RevenueXL EHR - Enhancing the Value of Belonging to Professional Organizations

Posted by: Shreya Iyer

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This post has been contributed by Alan Edwards who holds an MBA in Health Care and is a former hospital CEO and group practice administrator. He continues to be active in the field and often writes on health insurance and health policy.

Practice with ProfessionalEven before the Affordable Care Act became law, health care delivery, and back office operations changed with seemingly break neck speed (2013 ICD-9 – 805.00 /2014 ICD10 - S12.9XXA {coding humor}). Unrelated regulations about electronic medical records (EMR) sometimes called electronic health records are in play as is switching diagnostic and procedure coding. These changes alone are tsunami force changes in most small and medium-sized practices and medical clinics.

Sometimes, providers rely on vendor supplied information upon to give solutions to major issues, though it is likely that wealthier practices hire consultants. But, consultants eventually leave, and when their engagement ends, returns of your phone calls take longer and may stop altogether.

Providers Should Turn to Professional Organizations and Associations for Help

An often-overlooked asset for free help is professional associations and organizations. Clinical and administrative staffs often need continuing education credits to stay licensed or certified; and many jobs need certified staff. In the clinical areas, besides physicians, nurses, medical technicians, and even certified medical assistants have licenses and/or certification. In administrative areas coders and billers, practice managers and other titles have certification and licensure requirements for CME. So, most of these employees belong to a professional organization that can offer their course work.

As a former practice administrator of a small (three doctor) surgical ophthalmology practice my practice belonged to what was then called the Medical Group Practice Management Association (MGMA). My clinical practice also paid for my personal membership.

Although membership supported advocating for medical practices in Washington, they also provided many workshops and how to meetings. But, I soon learned that our practice’s membership in the American Academy of Ophthalmology was far more valuable.

When searching for the best value in malpractice insurance in our state the AAO had done most of the legwork, much like Consumer Reports, but the information was disseminated free. Coding questions? – they have resources online for the use of member practices.

More important are the networking opportunities. Being part of the largest group of eye care professionals in the United States meant plenty of opportunities to network over the 20 years I spent in ophthalmology practice administration. I used my network too – calling a colleague who was active in coding at the organizational level often got my question answered quicker than the AAO online resource would.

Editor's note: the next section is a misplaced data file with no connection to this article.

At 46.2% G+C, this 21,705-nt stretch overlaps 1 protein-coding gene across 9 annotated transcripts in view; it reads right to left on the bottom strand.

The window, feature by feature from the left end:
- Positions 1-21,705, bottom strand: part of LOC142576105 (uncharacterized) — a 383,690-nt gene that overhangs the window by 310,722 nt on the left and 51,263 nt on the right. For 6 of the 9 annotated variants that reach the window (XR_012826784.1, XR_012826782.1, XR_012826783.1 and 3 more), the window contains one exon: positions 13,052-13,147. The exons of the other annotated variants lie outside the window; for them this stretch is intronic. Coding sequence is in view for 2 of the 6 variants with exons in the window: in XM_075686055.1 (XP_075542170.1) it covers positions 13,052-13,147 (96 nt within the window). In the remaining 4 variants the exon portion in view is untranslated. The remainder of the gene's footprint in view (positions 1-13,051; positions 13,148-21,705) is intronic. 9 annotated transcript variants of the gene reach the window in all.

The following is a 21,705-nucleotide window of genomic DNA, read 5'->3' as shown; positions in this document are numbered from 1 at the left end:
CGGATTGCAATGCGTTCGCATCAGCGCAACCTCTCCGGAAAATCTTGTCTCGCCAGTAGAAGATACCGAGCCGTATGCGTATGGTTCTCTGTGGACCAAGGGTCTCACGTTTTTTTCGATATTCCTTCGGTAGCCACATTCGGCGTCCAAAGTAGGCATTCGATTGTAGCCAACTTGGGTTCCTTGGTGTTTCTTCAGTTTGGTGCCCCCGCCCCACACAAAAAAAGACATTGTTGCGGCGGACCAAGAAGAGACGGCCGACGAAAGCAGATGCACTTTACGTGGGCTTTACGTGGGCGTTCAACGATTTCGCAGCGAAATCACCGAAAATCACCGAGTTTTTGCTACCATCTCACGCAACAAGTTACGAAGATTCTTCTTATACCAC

When our practice was considering new equipment, a few calls and I would find out from some peers whether their experience with the equipment was good or bad.

As Much as Possible, But Not Too Much

While my membership helped the practice, the memberships of clinical and administrative staff in their own associations also helped us. Each was able to build small networks, usually within the state. But billers and coders had peers and associations from which they got information. Clinical staff learned about new ways to do things that were better and more economical. In addition, everyone felt valued because the practice paid for memberships, some staff, such as receptionists did not belong to organizations but went to job-related local classes or meetings to learn about issues ranging from greeting patients to the essential importance of entering correct data at registration.

Professional organizations are a reliable unbiased source of information that at times is essential to the operations of the provider. But, to prevent information overload and never-ending dues payments practices should have a written policy allowing only one membership for each staff member who needs continuing education credits, the organization must give such education, and the policy should stipulate how often an employee may go to an annual meeting – once every other year – or whatever the practice is comfortable with allowing. Other meetings out-of-town are subject to review and approval.

Other Free Sources of Practice Operations Help

While I am a major fan of professional organization membership, one other source for getting questions answered was my vendors. Today, not only are vendors available by phone, most have websites and their sites have blogs that are topical and often answer questions that are difficult to wrestle with successfully.

One example of a vendor that supports their practice base is RevenueXL. They offer medical billing services and electronic medical records software to medical practices. The connection is obvious as the medical record drives billing. Their blog and news ticker is available to the public. Information from either is concise, relevant, and feasible. Check their site out; and for information on billing help and EMR implementation call them at 888-461-9998.

Questions? Contact us Today

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